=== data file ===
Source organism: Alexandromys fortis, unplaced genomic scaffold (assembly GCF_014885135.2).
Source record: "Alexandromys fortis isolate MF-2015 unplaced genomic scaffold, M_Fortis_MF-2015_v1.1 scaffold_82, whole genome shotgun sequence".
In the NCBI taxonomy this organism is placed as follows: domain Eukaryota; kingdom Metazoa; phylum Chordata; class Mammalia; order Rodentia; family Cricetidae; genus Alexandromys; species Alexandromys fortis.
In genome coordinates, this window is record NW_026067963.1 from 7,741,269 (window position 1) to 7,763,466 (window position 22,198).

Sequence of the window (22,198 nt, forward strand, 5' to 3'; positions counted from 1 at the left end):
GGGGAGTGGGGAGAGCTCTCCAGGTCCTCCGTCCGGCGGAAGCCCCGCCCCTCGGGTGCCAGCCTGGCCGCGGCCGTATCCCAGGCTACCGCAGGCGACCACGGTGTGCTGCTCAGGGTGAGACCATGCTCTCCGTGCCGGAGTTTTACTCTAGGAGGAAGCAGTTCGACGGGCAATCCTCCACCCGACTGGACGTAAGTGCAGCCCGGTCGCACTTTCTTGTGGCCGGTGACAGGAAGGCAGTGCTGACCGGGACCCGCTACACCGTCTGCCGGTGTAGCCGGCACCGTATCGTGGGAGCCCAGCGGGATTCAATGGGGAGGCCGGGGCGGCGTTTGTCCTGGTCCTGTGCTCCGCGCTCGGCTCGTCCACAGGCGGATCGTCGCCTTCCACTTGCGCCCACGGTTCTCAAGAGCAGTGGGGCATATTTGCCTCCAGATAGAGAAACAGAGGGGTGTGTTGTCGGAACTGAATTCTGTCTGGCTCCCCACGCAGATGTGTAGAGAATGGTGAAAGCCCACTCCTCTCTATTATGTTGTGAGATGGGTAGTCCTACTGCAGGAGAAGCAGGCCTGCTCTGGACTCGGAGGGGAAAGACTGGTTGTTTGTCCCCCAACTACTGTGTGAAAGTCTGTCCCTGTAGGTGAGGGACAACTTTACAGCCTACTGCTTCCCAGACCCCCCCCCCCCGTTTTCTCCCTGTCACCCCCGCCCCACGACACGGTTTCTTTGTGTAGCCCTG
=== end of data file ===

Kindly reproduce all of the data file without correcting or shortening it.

Source organism: Alexandromys fortis, unplaced genomic scaffold (assembly GCF_014885135.2).
Source record: "Alexandromys fortis isolate MF-2015 unplaced genomic scaffold, M_Fortis_MF-2015_v1.1 scaffold_82, whole genome shotgun sequence".
In the NCBI taxonomy this organism is placed as follows: domain Eukaryota; kingdom Metazoa; phylum Chordata; class Mammalia; order Rodentia; family Cricetidae; genus Alexandromys; species Alexandromys fortis.
In genome coordinates, this window is record NW_026067963.1 from 7,741,269 (window position 1) to 7,763,466 (window position 22,198).

Sequence of the window (22,198 nt, forward strand, 5' to 3'; positions counted from 1 at the left end):
GGGGAGTGGGGAGAGCTCTCCAGGTCCTCCGTCCGGCGGAAGCCCCGCCCCTCGGGTGCCAGCCTGGCCGCGGCCGTATCCCAGGCTACCGCAGGCGACCACGGTGTGCTGCTCAGGGTGAGACCATGCTCTCCGTGCCGGAGTTTTACTCTAGGAGGAAGCAGTTCGACGGGCAATCCTCCACCCGACTGGACGTAAGTGCAGCCCGGTCGCACTTTCTTGTGGCCGGTGACAGGAAGGCAGTGCTGACCGGGACCCGCTACACCGTCTGCCGGTGTAGCCGGCACCGTATCGTGGGAGCCCAGCGGGATTCAATGGGGAGGCCGGGGCGGCGTTTGTCCTGGTCCTGTGCTCCGCGCTCGGCTCGTCCACAGGCGGATCGTCGCCTTCCACTTGCGCCCACGGTTCTCAAGAGCAGTGGGGCATATTTGCCTCCAGATAGAGAAACAGAGGGGTGTGTTGTCGGAACTGAATTCTGTCTGGCTCCCCACGCAGATGTGTAGAGAATGGTGAAAGCCCACTCCTCTCTATTATGTTGTGAGATGGGTAGTCCTACTGCAGGAGAAGCAGGCCTGCTCTGGACTCGGAGGGGAAAGACTGGTTGTTTGTCCCCCAACTACTGTGTGAAAGTCTGTCCCTGTAGGTGAGGGACAACTTTACAGCCTACTGCTTCCCAGACCCCCCCCCCCCGTTTTCTCCCTGTCACCCCCGCCCCACGACACGGTTTCTTTGTGTAGCCCTG